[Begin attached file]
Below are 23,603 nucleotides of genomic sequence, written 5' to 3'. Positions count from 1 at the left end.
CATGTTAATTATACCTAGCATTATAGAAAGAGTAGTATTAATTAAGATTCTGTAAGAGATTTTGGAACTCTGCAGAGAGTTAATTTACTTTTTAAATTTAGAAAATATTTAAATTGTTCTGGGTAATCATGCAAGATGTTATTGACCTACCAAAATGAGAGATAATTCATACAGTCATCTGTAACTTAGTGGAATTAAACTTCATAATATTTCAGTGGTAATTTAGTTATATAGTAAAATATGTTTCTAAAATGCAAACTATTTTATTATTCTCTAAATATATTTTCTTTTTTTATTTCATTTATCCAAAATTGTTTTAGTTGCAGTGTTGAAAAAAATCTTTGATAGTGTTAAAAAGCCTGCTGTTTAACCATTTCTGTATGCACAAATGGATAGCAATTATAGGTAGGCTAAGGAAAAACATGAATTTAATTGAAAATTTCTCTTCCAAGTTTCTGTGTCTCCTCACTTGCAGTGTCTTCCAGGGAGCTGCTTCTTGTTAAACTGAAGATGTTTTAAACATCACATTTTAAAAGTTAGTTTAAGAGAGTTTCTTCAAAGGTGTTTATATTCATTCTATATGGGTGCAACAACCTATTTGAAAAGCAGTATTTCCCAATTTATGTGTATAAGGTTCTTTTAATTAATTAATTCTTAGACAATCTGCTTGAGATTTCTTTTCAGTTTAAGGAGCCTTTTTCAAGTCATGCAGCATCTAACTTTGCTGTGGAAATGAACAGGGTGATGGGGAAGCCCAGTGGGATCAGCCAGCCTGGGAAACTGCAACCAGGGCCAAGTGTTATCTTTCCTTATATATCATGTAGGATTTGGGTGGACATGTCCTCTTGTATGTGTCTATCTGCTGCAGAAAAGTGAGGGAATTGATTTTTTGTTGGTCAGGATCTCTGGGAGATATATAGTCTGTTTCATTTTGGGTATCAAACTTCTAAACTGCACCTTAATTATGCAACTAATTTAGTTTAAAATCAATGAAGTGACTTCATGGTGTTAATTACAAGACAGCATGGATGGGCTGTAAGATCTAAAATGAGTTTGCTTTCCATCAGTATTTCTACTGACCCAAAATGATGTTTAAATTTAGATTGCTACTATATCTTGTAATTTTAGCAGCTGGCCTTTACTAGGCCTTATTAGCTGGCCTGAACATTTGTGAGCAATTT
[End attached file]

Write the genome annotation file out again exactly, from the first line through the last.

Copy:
Below are 23,603 nucleotides of genomic sequence, written 5' to 3'. Positions count from 1 at the left end.
CATGTTAATTATACCTAGCATTATAGAAAGAGTAGTATTAATTAAGATTCTGTAAGAGATTTTGGAACTCTGCAGAGAGTTAATTTACTTTTTAAATTTAGAAAATATTTAAATTGTTCTGGGTAATCATGCAAGATGTTATTGACCTACCAAAATGAGAGATAATTCATACAGTCATCTGTAACTTAGTGGAATTAAACTTCATAATATTTCAGTGGTAATTTAGTTATATAGTAAAATATGTTTCTAAAATGCAAACTATTTTATTATTCTCTAAATATATTTTCTTTTTTTATTTCATTTATCCAAAATTGTTTTAGTTGCAGTGTTGAAAAAAATCTTTGATAGTGTTAAAAAGCCTGCTGTTTAACCATTTCTGTATGCACAAATGGATAGCAATTATAGGTAGGCTAAGGAAAAACATGAATTTAATTGAAAATTTCTCTTCCAAGTTTCTGTGTCTCCTCACTTGCAGTGTCTTCCAGGGAGCTGCTTCTTGTTAAACTGAAGATGTTTTAAACATCACATTTTAAAAGTTAGTTTAAGAGAGTTTCTTCAAAGGTGTTTATATTCATTCTATATGGGTGCAACAACCTATTTGAAAAGCAGTATTTCCCAATTTATGTGTATAAGGTTCTTTTAATTAATTAATTCTTAGACAATCTGCTTGAGATTTCTTTTCAGTTTAAGGAGCCTTTTTCAAGTCATGCAGCATCTAACTTTGCTGTGGAAATGAACAGGGTGATGGGGAAGCCCAGTGGGATCAGCCAGCCTGGGAAACTGCAACCAGGGCCAAGTGTTATCTTTCCTTATATATCATGTAGGATTTGGGTGGACATGTCCTCTTGTATGTGTCTATCTGCTGCAGAAAAGTGAGGGAATTGATTTTTTGTTGGTCAGGATCTCTGGGAGATATATAGTCTGTTTCATTTTGGGTATCAAACTTCTAAACTGCACCTTAATTATGCAACTAATTTAGTTTAAAATCAATGAAGTGACTTCATGGTGTTAATTACAAGACAGCATGGATGGGCTGTAAGATCTAAAATGAGTTTGCTTTCCATCAGTATTTCTACTGACCCAAAATGATGTTTAAATTTAGATTGCTACTATATCTTGTAATTTTAGCAGCTGGCCTTTACTAGGCCTTATTAGCTGGCCTGAACATTTGTGAGCAATTT